Healey has sued the Trump administration nearly 100 times as attorney general and has been accused of focusing on national culture wars rather than acting as a public servant to Massachusetts residents. according to WGBH, Boston’s local NPR station.

Whenever Healey has been involved in these “politically motivated lawsuits,” Republican attorney Dan Shores said, he meant “another drug dealer going free, or another public servant committing an act of corruption, or another senior being defrauded.” WBUR, another NPR affiliate in Boston, reported.

U.S Attorney Andrew Lelling and the left-wing Boston Globe editorial board have also criticized Healey for failing to prosecute government corruption in the predominantly Democratic state government for never indicting an elected official in the state, WGBH reported.

The Healey campaign did not respond to the DCNF’s request for comment.

While both Doughty and Diehl agree that a Healey governorship would spell disaster for Massachusetts, they disagree on the man who will do it.

The Donald Trump-tuned Diehl seems to be the frontrunner right now, with a opinion poll conducted in late June and showed him 52% of Doughty’s 16% among Republicans, though the numbers are six weeks old and Doughty says his campaign has kicked things into high gear since then.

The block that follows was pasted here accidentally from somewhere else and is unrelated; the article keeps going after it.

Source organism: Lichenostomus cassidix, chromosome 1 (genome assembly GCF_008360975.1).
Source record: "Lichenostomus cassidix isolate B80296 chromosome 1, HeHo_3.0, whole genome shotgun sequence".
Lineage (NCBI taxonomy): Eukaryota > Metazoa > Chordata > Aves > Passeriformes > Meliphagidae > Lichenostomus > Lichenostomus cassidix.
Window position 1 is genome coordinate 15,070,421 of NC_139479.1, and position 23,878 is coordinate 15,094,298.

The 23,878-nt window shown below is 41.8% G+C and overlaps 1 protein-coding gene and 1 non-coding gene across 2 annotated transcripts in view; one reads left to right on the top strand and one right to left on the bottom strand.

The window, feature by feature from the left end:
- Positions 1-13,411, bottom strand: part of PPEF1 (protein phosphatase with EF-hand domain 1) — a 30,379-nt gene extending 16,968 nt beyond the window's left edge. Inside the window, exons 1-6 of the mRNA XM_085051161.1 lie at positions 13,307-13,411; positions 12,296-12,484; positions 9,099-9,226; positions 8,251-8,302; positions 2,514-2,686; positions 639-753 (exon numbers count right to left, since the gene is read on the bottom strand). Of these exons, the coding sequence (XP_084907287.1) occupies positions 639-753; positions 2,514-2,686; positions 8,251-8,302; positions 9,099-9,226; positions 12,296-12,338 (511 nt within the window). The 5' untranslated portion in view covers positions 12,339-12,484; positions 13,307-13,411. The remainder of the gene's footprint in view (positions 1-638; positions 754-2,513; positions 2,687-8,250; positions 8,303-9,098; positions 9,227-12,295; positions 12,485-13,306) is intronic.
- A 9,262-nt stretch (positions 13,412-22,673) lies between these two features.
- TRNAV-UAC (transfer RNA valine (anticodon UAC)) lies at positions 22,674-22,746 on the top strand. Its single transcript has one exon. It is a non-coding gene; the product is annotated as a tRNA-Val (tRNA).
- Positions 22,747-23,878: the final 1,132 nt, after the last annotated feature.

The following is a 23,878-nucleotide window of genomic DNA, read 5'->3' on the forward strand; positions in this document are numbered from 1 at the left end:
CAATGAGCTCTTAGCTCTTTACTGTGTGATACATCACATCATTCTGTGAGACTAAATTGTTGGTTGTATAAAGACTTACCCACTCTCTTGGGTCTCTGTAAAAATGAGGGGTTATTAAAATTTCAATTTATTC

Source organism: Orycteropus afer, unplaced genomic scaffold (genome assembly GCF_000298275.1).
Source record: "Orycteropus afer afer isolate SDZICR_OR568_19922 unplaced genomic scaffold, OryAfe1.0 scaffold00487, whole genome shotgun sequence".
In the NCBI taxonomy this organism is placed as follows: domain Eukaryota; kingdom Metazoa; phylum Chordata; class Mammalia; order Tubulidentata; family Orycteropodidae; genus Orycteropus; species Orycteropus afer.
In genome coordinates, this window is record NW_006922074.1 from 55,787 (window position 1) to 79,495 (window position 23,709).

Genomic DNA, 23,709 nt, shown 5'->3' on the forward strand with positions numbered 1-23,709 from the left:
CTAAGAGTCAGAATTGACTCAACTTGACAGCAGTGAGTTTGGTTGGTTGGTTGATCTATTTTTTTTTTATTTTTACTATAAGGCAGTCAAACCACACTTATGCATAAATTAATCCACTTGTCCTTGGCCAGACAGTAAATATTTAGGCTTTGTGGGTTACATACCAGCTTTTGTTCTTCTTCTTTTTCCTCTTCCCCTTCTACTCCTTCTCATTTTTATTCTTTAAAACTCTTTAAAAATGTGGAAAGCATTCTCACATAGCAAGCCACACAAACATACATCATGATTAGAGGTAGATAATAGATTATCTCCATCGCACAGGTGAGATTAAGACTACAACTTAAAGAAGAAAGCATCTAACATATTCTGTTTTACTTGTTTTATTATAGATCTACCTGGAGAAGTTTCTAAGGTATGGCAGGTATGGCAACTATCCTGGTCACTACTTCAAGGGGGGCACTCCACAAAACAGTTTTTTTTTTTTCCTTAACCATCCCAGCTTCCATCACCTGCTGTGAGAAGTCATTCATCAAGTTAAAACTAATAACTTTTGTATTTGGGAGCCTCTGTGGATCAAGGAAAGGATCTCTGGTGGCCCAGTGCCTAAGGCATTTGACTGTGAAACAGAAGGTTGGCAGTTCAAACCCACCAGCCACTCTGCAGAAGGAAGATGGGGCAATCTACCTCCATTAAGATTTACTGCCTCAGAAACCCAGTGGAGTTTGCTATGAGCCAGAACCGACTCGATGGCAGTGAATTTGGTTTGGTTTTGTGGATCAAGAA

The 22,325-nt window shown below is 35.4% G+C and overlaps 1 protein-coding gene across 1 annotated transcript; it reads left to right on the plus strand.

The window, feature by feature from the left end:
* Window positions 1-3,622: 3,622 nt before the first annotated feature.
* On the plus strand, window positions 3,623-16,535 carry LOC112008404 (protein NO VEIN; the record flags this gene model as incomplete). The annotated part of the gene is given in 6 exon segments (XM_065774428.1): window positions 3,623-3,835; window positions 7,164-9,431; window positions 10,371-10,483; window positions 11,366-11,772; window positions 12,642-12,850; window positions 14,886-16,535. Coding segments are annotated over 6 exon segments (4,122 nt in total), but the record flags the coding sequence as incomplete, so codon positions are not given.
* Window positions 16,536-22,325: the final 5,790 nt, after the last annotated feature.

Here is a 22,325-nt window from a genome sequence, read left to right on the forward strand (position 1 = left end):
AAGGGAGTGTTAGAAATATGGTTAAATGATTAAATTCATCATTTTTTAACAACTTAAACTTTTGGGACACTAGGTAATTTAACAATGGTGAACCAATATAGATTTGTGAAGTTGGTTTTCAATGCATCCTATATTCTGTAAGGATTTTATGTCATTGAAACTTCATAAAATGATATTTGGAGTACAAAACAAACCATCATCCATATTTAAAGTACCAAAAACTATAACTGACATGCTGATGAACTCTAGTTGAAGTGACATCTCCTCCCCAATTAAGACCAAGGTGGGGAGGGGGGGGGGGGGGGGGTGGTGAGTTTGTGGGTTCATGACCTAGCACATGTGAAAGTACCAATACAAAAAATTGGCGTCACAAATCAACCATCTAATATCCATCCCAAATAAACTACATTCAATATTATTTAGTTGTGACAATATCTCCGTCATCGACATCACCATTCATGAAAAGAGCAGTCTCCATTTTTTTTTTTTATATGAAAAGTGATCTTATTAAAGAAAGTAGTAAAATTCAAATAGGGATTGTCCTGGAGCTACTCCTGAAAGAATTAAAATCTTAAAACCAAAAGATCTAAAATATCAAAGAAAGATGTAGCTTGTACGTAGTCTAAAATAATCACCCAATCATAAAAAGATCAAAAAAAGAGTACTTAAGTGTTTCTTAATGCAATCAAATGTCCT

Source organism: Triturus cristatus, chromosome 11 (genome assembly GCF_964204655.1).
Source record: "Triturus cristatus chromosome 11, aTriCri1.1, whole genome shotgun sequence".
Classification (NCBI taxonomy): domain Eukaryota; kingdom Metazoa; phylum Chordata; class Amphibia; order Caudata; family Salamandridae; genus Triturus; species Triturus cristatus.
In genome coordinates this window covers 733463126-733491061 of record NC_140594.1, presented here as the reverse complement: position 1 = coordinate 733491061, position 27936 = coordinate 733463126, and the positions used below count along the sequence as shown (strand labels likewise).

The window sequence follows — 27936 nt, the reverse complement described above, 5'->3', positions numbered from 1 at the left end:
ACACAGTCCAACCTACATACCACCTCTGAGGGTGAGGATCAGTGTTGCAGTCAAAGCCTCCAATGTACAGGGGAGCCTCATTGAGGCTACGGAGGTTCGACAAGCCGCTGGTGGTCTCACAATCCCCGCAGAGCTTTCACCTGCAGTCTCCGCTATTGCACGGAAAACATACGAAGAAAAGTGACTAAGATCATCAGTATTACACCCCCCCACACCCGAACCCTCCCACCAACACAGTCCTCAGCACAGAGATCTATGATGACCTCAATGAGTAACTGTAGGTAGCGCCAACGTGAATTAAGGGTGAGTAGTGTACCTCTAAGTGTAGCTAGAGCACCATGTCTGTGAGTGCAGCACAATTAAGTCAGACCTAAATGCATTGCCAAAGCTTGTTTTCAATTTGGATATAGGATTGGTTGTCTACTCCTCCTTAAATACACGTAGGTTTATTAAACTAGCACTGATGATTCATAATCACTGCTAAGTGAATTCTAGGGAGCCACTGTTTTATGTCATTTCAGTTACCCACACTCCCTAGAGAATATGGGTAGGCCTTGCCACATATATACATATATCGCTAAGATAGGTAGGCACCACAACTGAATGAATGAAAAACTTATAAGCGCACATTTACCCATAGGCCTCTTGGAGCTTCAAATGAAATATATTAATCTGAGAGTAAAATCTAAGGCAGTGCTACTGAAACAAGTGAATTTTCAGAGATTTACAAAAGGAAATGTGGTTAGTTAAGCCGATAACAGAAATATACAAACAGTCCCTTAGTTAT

Diehl has much more political experience than Doughty; he won office as a state representative in 2010, and while unsuccessful, challenged Elizabeth Warren to the U.S. Senate in 2018. He says the experience helped him build “a really strong team across the state and while I didn’t beat Warren, I actually got more votes than the Democratic nominee for governor that cycle.”

Diehl grew up in Pennsylvania before moving to Whitman, Massachusetts, his wife’s hometown, where they run a small performing arts business. It is these credentials in both private business and government that Diehl supporters believe make him the best choice for governor.